Rapid adoption is made more challenging the bigger or more complex the ecosystem in which your IIoT offering is to operate. For example, critical travel infrastructure such as roads, bridges, and airports are hugely expensive assets, difficult to improve without disruption, and highly interconnected. Taking on board any new technology can be seen as adding risk unless you can prove otherwise in a way that respects the established order of things.

Your brand story should seek to define the future as a smart path rather than a blind leap, and define the enemies of progress in a way that both new-tech and old-tech people can get behind. You’ll need to help people see why the future is better, how they fit into it, and why it is not as risky as it may appear. Include all the people who will need to recognize the value. This also impacts how sales talks to prospects, and how management talks to investors.


5. Shrink long sales cycles: create real urgency

There’s a lot of hype and curiosity about IIoT. So you may find it fairly easy to get meetings (“sure, let’s learn something new”) but surprisingly hard to get deals signed. There’s always someone who will be interested in the next new thing and the risks and rewards it provides. The trick is to make sure they bring their checkbook with them.

To avoid having lots of meetings that sound promising but go nowhere, we encourage IIoT CMOs and CROs to look at “The Challenger Sale” methodology, and especially the technique called Rational Drowning. Ideally, you want to create an ownable metric that helps prospects understand why they need to buy now.

If an accepted metric exists, you can build on it and provide evidence for why your brand is the best answer. If no metric exists, you may need to partner with a University or industry analyst to create them. You might even be able to name it (e.g. “The X Inflection Point”, or whatever). Prospects should credit you with bringing it to their attention, and should associate that metric with you when they invoke it later. So think carefully about the name and associated nomenclature.

The right IIoT brand story can help make the difference between closing bigger and better deals fast -- or being an also-ran.

We suggest you invest accordingly, and begin today.




About the authors

Tom Cunniff ( is a B2B brand strategy consultant who has worked with companies in IIoT, Data, FinTech, MarTech, BioTech and more. Tom has worked at J. Walter Thompson, founded and sold a successful early digital agency with clients including Unilever, spent 10 years leading global digital marketing as a client-side marketer, and wrote for the J. Peterman catalog in its Seinfeld-era heyday. He is former Chairman of the Digital Committee for the Association of National Advertisers.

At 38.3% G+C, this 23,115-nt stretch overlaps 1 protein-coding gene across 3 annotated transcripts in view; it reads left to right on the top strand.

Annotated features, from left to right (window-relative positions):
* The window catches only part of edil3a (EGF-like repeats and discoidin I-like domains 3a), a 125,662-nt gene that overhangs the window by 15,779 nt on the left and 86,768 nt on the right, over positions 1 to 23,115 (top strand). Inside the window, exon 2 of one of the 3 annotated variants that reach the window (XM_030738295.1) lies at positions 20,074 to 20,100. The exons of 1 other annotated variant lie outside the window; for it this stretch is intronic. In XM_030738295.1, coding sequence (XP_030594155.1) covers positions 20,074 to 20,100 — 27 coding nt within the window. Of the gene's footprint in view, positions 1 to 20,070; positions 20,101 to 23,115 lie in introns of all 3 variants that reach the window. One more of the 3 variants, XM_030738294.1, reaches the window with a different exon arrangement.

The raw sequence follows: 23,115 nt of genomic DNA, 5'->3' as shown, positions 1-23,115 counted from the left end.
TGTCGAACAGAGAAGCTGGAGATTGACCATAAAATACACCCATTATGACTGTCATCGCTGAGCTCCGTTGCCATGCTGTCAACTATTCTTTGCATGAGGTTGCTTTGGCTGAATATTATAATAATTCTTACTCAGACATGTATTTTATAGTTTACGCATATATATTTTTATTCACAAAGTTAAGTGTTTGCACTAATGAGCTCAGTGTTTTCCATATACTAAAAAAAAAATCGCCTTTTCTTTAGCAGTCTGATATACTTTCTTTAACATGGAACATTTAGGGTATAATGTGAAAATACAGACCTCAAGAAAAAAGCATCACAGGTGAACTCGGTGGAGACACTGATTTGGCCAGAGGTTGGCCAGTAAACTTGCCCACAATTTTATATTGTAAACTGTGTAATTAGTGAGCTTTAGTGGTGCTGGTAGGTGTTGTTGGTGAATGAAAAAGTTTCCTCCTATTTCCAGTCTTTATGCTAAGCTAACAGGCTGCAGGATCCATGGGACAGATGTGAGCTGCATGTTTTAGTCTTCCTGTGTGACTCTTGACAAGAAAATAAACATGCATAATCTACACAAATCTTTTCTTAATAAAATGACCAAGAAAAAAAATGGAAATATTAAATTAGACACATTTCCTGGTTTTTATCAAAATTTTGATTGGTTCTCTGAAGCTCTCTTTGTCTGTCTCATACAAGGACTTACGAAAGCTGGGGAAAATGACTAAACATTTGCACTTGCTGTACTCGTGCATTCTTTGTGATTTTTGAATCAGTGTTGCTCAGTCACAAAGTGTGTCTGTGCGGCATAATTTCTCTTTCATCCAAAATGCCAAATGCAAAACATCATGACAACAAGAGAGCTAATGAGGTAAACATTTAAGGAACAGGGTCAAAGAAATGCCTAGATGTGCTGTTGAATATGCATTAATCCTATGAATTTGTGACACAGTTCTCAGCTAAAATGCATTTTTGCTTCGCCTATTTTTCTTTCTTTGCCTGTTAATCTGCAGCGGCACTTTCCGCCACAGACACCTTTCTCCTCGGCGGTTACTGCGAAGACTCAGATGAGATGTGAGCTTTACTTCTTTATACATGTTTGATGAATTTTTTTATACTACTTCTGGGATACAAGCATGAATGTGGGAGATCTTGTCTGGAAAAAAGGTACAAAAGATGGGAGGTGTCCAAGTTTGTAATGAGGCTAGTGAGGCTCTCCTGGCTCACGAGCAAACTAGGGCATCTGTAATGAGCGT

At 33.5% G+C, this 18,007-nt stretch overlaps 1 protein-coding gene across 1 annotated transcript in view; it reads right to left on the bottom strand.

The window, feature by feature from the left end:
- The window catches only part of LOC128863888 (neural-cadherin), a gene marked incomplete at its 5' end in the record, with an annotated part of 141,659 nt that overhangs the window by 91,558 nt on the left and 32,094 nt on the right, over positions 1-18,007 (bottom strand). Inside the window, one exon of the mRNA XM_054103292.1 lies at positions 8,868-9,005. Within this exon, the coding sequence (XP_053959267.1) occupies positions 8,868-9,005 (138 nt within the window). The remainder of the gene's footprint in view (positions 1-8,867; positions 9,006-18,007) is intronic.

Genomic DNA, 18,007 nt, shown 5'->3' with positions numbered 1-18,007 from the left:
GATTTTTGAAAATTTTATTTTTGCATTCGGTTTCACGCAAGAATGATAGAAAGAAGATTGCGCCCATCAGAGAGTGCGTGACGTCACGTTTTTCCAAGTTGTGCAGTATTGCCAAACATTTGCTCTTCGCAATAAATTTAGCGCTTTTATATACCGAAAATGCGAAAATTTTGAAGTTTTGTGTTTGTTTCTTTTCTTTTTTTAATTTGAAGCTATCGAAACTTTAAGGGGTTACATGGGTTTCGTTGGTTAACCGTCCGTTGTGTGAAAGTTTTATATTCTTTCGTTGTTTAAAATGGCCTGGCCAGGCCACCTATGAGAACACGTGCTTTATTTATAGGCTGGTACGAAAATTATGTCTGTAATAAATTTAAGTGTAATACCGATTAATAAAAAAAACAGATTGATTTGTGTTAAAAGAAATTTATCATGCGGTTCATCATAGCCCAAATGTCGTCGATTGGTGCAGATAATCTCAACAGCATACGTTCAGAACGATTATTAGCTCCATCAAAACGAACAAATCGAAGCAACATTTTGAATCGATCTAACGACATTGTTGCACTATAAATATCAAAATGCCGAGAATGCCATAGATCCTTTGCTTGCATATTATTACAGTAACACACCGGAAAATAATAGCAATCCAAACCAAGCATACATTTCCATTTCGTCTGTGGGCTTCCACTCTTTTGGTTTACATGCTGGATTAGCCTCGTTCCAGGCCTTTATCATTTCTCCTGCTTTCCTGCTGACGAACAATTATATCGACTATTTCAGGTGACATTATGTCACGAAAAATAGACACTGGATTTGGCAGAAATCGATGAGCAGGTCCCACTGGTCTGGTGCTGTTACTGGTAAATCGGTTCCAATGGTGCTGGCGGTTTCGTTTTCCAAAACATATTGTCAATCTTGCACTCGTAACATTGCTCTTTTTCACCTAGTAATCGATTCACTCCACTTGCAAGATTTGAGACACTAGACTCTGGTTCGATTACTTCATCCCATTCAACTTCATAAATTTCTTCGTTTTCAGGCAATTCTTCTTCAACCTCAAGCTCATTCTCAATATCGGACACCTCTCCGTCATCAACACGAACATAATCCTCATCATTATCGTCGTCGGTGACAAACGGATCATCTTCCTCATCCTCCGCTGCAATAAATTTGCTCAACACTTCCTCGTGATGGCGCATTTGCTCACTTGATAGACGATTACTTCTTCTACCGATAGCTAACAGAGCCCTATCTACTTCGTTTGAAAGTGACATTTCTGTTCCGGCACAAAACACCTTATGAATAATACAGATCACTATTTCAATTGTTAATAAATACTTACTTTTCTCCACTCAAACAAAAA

Mike Cucka is a brand strategy consultant specializing at the intersection of B2B services and technology for IIoT, Data, FinTech, Professional Services, Energy and Technology companies. Mike has worked at Siegel & Gale, then founded a successful brand strategy agency with clients including Microsoft and Gartner. Twenty-five years experience bringing clarity and impact to B2B services and technology brands. MBA Fuqua School of Business.

Monoculture Of The Mind: How Social Media Makes Us Dumber

I originally wrote this as a blog post six years ago. The signs of us getting dumber were worrying then; they are far more worrying today. This is not a political post -- I keep politics separate from business -- but the political divide in America is, at least in part, directly related to how we conduct ourselves in social media.

Speaking of which...

An unsurprising fact about human nature: the people we find the most agreeable are the people we agree with the most.

These are exactly the same people who become our friends in social media — on Facebook, LinkedIn, Twitter, etc. But so what? We’ve always had friends with similar ideas. And groupthink has existed since the first group on Earth.


Two Significant Differences

Here’s what’s new. And the more actively you participate in social media the more important they are.

1. Our friends are omnipresent in a way they have never been before.

2. The biases and beliefs of those friends are polluting our information streams.



If you participate extensively in social media, your peer group surrounds you every day. Psychologists know that conformity is driven by “implied presence“ — even when others are not physically present.

And while there’s a lot of knowledge and comfort to be gained, it can breed naïve overconfidence: “everybody KNOWS (insert latest fad here) is the next Google.”


Social Media Pollutes Our Information Streams

Before social media, our info streams were relatively pure. We sought news out from a variety of sources, edited by people who mostly didn’t know our biases or cater to them.

But now with social media, our friends and colleagues send us links they think we’ll find interesting. The stream comes to us.

At first, it feels amazing. “Great article!” “Amazing data!” “Thanks, that link you sent really crystallized this! I’ll re-Tweet it to everyone!”

But eventually you hear the same things over and over again. What’s going on?



Despite good intentions, our friends are unknowingly polluting our information streams with “stupid juice”.